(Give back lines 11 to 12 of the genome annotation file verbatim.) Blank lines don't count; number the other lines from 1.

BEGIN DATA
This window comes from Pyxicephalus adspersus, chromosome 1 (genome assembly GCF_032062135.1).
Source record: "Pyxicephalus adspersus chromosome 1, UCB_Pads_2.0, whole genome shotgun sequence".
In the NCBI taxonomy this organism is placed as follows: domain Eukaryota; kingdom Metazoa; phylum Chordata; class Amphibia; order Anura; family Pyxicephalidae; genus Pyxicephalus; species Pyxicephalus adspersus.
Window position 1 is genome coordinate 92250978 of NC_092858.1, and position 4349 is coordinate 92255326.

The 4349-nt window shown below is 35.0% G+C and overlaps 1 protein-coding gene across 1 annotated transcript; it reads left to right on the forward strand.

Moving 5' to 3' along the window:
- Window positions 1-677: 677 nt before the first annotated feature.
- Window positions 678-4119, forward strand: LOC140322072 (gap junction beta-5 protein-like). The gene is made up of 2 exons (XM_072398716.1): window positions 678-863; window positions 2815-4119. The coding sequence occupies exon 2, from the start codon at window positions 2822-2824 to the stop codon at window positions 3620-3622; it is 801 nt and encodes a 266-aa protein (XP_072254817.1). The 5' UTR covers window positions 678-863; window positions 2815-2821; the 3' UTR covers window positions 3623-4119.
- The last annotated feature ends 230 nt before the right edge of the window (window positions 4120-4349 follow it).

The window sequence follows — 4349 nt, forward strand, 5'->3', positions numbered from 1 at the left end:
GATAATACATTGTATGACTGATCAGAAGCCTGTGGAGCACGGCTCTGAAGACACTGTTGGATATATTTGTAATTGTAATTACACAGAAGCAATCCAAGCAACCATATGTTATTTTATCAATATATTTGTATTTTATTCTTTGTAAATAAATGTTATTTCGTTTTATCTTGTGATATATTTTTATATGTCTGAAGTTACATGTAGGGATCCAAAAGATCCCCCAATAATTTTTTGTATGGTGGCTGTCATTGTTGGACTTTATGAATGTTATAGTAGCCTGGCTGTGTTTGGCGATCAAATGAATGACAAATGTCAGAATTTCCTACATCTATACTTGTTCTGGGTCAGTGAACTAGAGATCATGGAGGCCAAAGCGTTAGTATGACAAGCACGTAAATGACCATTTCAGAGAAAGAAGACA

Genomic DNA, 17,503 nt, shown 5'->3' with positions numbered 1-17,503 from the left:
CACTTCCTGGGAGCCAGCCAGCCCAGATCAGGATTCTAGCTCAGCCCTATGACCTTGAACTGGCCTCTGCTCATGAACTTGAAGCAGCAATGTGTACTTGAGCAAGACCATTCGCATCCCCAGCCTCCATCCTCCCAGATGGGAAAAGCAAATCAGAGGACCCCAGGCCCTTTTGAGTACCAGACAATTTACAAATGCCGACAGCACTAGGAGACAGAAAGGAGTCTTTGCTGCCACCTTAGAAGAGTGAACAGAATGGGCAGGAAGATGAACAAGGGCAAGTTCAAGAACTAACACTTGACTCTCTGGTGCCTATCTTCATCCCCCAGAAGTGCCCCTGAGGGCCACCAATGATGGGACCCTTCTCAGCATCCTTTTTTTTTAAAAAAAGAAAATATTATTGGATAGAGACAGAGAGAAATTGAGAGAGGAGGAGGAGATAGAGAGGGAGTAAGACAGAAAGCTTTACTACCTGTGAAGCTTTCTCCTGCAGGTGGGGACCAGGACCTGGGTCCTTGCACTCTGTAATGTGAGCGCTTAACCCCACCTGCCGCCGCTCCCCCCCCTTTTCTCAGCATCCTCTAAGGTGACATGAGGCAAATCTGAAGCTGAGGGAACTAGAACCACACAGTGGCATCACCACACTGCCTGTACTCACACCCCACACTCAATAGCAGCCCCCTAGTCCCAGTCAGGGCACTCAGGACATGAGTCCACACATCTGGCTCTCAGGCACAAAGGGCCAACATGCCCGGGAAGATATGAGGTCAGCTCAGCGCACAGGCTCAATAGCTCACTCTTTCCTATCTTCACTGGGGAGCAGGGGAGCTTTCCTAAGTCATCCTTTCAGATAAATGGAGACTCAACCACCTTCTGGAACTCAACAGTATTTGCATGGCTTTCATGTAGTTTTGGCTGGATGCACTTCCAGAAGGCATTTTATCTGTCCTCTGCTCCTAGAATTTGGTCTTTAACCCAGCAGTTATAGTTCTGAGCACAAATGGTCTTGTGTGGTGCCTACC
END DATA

GATAATACATTGTATGACTGATCAGAAGCCTGTGGAGCACGGCTCTGAAGACACTGTTGGATATATTTGTAATTGTAATTACACAGAAGCAATCCAAGCAACCATATGTTATTTTATCAATATATTTGTATTTTATTCTTTGTAAATAAATGTTATTTCGTTTTATCTTGTGATATATTTTTATATGTCTGAAGTTACATGTAGGGATCCAAAAGATCCCCCAATAATTTTTTGTATGGTGGCTGTCATTGTTGGACTTTATGAATGTTATAGTAGCCTGGCTGTGTTTGGCGATCAAATGAATGACAAATGTCAGAATTTCCTACATCTATACTTGTTCTGGGTCAGTGAACTAGAGATCATGGAGGCCAAAGCGTTAGTATGACAAGCACGTAAATGACCATTTCAGAGAAAGAAGACA

Genomic DNA, 17,503 nt, shown 5'->3' with positions numbered 1-17,503 from the left: